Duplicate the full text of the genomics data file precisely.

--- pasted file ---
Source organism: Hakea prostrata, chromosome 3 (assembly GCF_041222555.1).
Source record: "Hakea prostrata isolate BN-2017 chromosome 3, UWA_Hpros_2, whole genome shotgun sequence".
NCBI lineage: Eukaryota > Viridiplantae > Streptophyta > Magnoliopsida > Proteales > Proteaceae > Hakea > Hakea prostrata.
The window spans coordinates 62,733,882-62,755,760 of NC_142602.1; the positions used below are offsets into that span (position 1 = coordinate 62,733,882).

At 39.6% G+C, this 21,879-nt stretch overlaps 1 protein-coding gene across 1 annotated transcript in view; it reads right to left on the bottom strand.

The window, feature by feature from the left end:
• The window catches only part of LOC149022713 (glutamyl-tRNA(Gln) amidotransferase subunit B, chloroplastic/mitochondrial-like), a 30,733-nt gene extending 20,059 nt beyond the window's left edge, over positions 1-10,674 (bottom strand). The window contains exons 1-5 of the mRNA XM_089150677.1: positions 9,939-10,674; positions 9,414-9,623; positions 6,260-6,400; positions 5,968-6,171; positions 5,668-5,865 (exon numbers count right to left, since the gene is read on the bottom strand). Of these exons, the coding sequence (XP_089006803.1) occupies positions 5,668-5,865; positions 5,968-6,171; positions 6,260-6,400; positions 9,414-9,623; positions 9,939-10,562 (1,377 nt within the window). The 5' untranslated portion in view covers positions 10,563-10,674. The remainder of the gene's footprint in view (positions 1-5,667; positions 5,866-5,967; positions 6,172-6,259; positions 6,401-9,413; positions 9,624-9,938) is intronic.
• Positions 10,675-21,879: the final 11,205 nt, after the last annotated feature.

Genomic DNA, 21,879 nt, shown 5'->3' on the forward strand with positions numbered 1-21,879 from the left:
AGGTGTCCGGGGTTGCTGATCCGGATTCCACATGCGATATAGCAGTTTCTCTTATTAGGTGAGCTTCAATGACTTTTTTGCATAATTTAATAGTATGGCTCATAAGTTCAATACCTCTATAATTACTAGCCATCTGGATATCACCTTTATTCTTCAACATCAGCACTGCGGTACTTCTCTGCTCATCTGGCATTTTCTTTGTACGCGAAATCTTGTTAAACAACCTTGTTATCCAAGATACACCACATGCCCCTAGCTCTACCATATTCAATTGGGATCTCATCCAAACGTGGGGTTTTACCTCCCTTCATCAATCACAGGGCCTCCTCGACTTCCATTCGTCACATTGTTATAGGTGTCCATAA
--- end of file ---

Source organism: Hakea prostrata, chromosome 3 (assembly GCF_041222555.1).
Source record: "Hakea prostrata isolate BN-2017 chromosome 3, UWA_Hpros_2, whole genome shotgun sequence".
NCBI lineage: Eukaryota > Viridiplantae > Streptophyta > Magnoliopsida > Proteales > Proteaceae > Hakea > Hakea prostrata.
The window spans coordinates 62,733,882-62,755,760 of NC_142602.1; the positions used below are offsets into that span (position 1 = coordinate 62,733,882).

At 39.6% G+C, this 21,879-nt stretch overlaps 1 protein-coding gene across 1 annotated transcript in view; it reads right to left on the bottom strand.

The window, feature by feature from the left end:
• The window catches only part of LOC149022713 (glutamyl-tRNA(Gln) amidotransferase subunit B, chloroplastic/mitochondrial-like), a 30,733-nt gene extending 20,059 nt beyond the window's left edge, over positions 1-10,674 (bottom strand). The window contains exons 1-5 of the mRNA XM_089150677.1: positions 9,939-10,674; positions 9,414-9,623; positions 6,260-6,400; positions 5,968-6,171; positions 5,668-5,865 (exon numbers count right to left, since the gene is read on the bottom strand). Of these exons, the coding sequence (XP_089006803.1) occupies positions 5,668-5,865; positions 5,968-6,171; positions 6,260-6,400; positions 9,414-9,623; positions 9,939-10,562 (1,377 nt within the window). The 5' untranslated portion in view covers positions 10,563-10,674. The remainder of the gene's footprint in view (positions 1-5,667; positions 5,866-5,967; positions 6,172-6,259; positions 6,401-9,413; positions 9,624-9,938) is intronic.
• Positions 10,675-21,879: the final 11,205 nt, after the last annotated feature.

Genomic DNA, 21,879 nt, shown 5'->3' on the forward strand with positions numbered 1-21,879 from the left:
AGGTGTCCGGGGTTGCTGATCCGGATTCCACATGCGATATAGCAGTTTCTCTTATTAGGTGAGCTTCAATGACTTTTTTGCATAATTTAATAGTATGGCTCATAAGTTCAATACCTCTATAATTACTAGCCATCTGGATATCACCTTTATTCTTCAACATCAGCACTGCGGTACTTCTCTGCTCATCTGGCATTTTCTTTGTACGCGAAATCTTGTTAAACAACCTTGTTATCCAAGATACACCACATGCCCCTAGCTCTACCATATTCAATTGGGATCTCATCCAAACGTGGGGTTTTACCTCCCTTCATCAATCACAGGGCCTCCTCGACTTCCATTCGTCACATTGTTATAGGTGTCCATAA